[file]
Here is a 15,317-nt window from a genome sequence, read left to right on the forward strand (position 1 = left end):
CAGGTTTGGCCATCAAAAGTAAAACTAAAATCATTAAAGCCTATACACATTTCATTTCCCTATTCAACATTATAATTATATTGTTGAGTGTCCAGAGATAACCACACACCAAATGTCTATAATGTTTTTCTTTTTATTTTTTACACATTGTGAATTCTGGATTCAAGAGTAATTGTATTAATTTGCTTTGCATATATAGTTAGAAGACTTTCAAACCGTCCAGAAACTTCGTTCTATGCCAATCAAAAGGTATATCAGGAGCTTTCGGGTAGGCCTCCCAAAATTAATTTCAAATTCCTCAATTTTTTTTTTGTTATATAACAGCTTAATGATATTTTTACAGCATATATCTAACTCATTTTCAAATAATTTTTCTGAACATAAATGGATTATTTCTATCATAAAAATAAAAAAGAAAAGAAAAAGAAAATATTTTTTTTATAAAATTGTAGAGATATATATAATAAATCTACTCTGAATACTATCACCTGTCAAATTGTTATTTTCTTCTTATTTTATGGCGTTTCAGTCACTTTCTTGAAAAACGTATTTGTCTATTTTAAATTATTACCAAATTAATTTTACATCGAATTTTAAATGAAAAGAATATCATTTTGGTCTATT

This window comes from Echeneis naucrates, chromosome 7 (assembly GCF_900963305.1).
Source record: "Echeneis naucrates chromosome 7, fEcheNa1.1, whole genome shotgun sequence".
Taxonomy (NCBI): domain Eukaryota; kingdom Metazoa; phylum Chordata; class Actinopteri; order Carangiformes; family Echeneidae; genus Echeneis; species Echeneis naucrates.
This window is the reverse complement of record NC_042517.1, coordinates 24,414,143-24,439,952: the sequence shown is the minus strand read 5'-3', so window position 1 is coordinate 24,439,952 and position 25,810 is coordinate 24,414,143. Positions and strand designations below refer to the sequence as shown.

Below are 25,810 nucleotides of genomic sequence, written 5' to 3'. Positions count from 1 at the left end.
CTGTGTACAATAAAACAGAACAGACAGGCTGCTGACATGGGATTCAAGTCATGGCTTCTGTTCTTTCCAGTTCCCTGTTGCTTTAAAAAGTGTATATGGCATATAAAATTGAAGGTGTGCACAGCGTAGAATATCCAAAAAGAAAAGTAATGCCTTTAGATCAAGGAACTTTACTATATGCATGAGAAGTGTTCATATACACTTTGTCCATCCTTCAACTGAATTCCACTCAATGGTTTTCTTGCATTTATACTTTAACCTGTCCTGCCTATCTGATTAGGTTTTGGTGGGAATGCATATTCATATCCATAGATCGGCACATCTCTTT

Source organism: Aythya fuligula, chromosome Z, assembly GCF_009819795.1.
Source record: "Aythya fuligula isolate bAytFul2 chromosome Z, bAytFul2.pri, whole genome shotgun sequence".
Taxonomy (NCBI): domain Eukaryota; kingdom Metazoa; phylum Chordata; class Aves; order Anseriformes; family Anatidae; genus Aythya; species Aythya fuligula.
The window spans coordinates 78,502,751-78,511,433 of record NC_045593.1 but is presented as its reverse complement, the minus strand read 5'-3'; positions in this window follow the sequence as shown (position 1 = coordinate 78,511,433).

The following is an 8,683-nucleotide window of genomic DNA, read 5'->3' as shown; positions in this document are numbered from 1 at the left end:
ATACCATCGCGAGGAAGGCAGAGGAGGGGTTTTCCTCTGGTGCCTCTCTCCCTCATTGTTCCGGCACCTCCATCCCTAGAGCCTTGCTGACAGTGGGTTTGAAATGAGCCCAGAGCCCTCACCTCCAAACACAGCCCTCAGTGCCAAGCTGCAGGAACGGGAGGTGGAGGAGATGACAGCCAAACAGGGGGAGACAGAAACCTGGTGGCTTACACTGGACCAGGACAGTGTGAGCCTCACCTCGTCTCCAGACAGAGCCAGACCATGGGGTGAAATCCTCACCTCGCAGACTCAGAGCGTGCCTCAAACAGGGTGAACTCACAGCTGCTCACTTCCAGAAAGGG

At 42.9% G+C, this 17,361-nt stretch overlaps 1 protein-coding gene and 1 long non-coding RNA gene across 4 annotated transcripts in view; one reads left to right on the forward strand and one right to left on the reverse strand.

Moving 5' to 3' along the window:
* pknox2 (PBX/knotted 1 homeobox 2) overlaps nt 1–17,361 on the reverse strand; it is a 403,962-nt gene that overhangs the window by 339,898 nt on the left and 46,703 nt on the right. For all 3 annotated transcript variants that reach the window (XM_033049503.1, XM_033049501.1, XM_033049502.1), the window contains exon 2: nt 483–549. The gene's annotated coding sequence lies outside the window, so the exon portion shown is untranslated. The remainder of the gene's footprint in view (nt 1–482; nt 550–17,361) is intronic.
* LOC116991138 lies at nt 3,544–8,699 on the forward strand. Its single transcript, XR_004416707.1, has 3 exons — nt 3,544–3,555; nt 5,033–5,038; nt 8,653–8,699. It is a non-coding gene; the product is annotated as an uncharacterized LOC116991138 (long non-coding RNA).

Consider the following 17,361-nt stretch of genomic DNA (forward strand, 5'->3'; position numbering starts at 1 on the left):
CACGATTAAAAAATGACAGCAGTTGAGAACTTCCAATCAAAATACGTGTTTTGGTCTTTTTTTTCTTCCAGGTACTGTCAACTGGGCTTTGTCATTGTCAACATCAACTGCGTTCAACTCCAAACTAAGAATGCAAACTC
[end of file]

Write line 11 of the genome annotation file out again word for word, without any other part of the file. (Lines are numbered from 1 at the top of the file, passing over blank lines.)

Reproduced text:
Taxonomy (NCBI): domain Eukaryota; kingdom Metazoa; phylum Chordata; class Aves; order Anseriformes; family Anatidae; genus Aythya; species Aythya fuligula.